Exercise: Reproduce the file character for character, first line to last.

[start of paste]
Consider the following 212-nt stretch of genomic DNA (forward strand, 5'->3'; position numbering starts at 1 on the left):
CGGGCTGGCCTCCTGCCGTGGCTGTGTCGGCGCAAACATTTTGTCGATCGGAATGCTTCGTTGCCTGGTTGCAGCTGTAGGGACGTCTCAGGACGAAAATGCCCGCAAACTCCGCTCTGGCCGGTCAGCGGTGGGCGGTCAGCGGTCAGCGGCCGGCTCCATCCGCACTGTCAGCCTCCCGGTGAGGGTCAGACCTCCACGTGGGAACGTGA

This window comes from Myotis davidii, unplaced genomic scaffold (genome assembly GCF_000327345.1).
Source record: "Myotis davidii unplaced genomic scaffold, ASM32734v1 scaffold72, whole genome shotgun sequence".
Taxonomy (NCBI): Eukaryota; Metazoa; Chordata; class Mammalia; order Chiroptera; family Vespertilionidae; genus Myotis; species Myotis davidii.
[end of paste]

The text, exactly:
Consider the following 212-nt stretch of genomic DNA (forward strand, 5'->3'; position numbering starts at 1 on the left):
CGGGCTGGCCTCCTGCCGTGGCTGTGTCGGCGCAAACATTTTGTCGATCGGAATGCTTCGTTGCCTGGTTGCAGCTGTAGGGACGTCTCAGGACGAAAATGCCCGCAAACTCCGCTCTGGCCGGTCAGCGGTGGGCGGTCAGCGGTCAGCGGCCGGCTCCATCCGCACTGTCAGCCTCCCGGTGAGGGTCAGACCTCCACGTGGGAACGTGA

This window comes from Myotis davidii, unplaced genomic scaffold (genome assembly GCF_000327345.1).
Source record: "Myotis davidii unplaced genomic scaffold, ASM32734v1 scaffold72, whole genome shotgun sequence".
Taxonomy (NCBI): Eukaryota; Metazoa; Chordata; class Mammalia; order Chiroptera; family Vespertilionidae; genus Myotis; species Myotis davidii.